3. THE TOWNSHIP IS RUSHING US AND NOT PLAYING FAIR.  THEY KNOW IT.  ALL THE MORE REASON FOR YOU TO COME OUT. Its hard to believe that the Township actually thinks that people are going to be able to come out two nights in a row with the hearings lasting until midnight,  Absolutely ridiculous. It's a way to exclude you and me from participating fully. Don't let them exclude YOU.

4. At the September 12th meeting where public questions and comments were heard in response to traffic and environmental expert testimony, many new concerns were brought up about environmental pollution (especially water pollution) on the property.  In light of Honeywell's guilty plea to a felony count for violating chemical storage and other issues.  Seven thousand five hundred (7500) drums of nuclear waste was stored without a permit.  These issues make me uncomfortable when we think about the unresolved environmental issues on the property.  The Township's independent environmental expert has yet to provide testimony indicating whether numerous environmental issues on the property have been resolved.  Does the Township believe that these should be resolved (as per expert report) before they allow people to live there? Will vapor mitigation systems be necessary on each home? Let them know we are not convinced by the "independent" analysis.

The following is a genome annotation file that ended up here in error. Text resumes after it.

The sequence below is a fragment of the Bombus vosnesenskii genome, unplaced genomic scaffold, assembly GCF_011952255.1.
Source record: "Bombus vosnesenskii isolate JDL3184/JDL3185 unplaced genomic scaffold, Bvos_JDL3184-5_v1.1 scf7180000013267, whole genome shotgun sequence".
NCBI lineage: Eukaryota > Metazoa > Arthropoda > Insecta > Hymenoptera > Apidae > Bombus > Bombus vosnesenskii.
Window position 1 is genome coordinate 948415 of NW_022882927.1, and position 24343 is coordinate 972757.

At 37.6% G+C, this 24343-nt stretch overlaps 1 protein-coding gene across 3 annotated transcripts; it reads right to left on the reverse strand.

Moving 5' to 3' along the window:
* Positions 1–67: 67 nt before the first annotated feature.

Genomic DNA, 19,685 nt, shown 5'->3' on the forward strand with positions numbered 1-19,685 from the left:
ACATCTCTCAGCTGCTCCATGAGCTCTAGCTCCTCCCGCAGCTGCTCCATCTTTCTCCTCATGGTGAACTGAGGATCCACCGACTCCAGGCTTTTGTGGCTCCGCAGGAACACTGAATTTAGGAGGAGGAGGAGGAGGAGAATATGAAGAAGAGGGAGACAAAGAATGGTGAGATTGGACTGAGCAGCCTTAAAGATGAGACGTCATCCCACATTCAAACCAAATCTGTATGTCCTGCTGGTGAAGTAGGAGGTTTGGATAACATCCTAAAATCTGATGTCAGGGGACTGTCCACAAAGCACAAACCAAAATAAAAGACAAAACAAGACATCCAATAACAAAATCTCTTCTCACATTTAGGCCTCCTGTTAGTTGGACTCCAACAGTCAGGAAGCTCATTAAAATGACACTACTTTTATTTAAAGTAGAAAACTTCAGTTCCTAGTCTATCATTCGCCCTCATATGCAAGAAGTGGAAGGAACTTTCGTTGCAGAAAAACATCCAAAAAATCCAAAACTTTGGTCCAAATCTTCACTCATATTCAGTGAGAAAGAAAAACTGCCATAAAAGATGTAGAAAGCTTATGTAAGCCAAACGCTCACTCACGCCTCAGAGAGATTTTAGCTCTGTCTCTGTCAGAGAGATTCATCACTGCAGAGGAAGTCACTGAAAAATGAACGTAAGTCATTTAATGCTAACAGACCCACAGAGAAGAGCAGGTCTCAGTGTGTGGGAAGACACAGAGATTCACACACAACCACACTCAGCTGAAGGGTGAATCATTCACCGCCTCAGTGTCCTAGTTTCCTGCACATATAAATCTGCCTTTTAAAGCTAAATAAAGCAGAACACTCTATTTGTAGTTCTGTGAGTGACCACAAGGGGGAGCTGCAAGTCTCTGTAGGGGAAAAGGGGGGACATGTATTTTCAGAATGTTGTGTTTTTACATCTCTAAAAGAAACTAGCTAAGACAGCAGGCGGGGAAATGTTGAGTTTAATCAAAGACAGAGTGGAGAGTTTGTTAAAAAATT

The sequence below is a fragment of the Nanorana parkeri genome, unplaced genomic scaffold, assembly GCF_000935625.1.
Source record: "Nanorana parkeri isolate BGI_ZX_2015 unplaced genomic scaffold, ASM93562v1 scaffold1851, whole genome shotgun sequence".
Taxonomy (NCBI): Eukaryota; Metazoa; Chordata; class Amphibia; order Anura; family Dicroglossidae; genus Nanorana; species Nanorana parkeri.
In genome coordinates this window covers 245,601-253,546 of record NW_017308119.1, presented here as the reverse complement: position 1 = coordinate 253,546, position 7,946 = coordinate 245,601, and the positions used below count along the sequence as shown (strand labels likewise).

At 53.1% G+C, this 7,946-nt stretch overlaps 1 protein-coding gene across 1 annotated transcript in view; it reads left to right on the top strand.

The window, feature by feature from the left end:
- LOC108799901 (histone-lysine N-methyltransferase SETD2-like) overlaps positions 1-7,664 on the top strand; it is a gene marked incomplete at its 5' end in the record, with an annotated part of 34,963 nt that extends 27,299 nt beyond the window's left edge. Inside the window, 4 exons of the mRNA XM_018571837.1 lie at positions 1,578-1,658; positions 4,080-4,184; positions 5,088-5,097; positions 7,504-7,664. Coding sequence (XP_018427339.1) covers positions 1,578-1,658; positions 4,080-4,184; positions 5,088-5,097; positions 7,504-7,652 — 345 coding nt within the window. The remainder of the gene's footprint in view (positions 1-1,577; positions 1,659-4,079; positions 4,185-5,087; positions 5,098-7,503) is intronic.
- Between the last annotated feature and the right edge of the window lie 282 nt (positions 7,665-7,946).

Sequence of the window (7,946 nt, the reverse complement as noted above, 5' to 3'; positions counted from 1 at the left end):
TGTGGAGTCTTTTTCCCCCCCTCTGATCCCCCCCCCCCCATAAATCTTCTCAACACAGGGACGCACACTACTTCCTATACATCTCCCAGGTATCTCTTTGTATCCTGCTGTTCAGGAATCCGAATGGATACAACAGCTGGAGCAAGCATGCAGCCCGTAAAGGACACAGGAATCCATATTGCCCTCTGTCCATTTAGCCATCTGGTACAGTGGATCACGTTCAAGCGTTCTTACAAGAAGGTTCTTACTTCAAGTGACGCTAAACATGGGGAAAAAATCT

5. Let the Township know that it is NOT OBLIGED to pass the zoning ordinance tro make Honeywell stay in Morris Township.  The State just awarded them $40 million to stay.  Many people have written asking how Honeywell's $40 million award from EDA may affect the outcome of this ordinance process http://www.nj.com/business/index.ssf/2012/09/nj_agency_greenlights_40_milli.html.